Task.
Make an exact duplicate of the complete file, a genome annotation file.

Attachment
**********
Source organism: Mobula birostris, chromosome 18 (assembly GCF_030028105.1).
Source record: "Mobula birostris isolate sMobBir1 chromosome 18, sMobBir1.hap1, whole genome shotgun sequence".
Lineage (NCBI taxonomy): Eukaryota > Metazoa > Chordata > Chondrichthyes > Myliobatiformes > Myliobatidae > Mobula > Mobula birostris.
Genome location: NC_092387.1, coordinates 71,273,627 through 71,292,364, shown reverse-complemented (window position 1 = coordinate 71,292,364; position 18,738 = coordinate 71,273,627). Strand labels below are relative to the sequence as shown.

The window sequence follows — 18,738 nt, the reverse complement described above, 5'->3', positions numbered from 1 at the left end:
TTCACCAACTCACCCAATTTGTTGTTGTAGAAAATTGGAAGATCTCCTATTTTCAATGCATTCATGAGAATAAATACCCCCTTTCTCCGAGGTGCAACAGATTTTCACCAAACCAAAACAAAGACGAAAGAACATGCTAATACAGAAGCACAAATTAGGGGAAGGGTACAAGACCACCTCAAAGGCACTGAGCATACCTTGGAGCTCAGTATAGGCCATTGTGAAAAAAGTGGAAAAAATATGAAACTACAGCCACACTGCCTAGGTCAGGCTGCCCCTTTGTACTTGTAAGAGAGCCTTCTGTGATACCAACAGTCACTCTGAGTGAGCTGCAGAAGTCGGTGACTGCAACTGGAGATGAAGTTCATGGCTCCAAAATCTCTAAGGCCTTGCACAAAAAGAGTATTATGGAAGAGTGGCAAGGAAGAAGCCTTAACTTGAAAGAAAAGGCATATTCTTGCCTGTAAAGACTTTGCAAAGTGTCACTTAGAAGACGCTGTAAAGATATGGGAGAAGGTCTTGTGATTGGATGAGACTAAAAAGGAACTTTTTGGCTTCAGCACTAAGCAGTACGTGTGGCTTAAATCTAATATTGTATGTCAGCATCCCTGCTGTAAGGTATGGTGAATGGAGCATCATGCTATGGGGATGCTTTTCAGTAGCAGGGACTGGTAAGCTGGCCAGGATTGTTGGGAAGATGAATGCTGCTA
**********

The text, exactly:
Source organism: Mobula birostris, chromosome 18 (assembly GCF_030028105.1).
Source record: "Mobula birostris isolate sMobBir1 chromosome 18, sMobBir1.hap1, whole genome shotgun sequence".
Lineage (NCBI taxonomy): Eukaryota > Metazoa > Chordata > Chondrichthyes > Myliobatiformes > Myliobatidae > Mobula > Mobula birostris.
Genome location: NC_092387.1, coordinates 71,273,627 through 71,292,364, shown reverse-complemented (window position 1 = coordinate 71,292,364; position 18,738 = coordinate 71,273,627). Strand labels below are relative to the sequence as shown.

The window sequence follows — 18,738 nt, the reverse complement described above, 5'->3', positions numbered from 1 at the left end:
TTCACCAACTCACCCAATTTGTTGTTGTAGAAAATTGGAAGATCTCCTATTTTCAATGCATTCATGAGAATAAATACCCCCTTTCTCCGAGGTGCAACAGATTTTCACCAAACCAAAACAAAGACGAAAGAACATGCTAATACAGAAGCACAAATTAGGGGAAGGGTACAAGACCACCTCAAAGGCACTGAGCATACCTTGGAGCTCAGTATAGGCCATTGTGAAAAAAGTGGAAAAAATATGAAACTACAGCCACACTGCCTAGGTCAGGCTGCCCCTTTGTACTTGTAAGAGAGCCTTCTGTGATACCAACAGTCACTCTGAGTGAGCTGCAGAAGTCGGTGACTGCAACTGGAGATGAAGTTCATGGCTCCAAAATCTCTAAGGCCTTGCACAAAAAGAGTATTATGGAAGAGTGGCAAGGAAGAAGCCTTAACTTGAAAGAAAAGGCATATTCTTGCCTGTAAAGACTTTGCAAAGTGTCACTTAGAAGACGCTGTAAAGATATGGGAGAAGGTCTTGTGATTGGATGAGACTAAAAAGGAACTTTTTGGCTTCAGCACTAAGCAGTACGTGTGGCTTAAATCTAATATTGTATGTCAGCATCCCTGCTGTAAGGTATGGTGAATGGAGCATCATGCTATGGGGATGCTTTTCAGTAGCAGGGACTGGTAAGCTGGCCAGGATTGTTGGGAAGATGAATGCTGCTA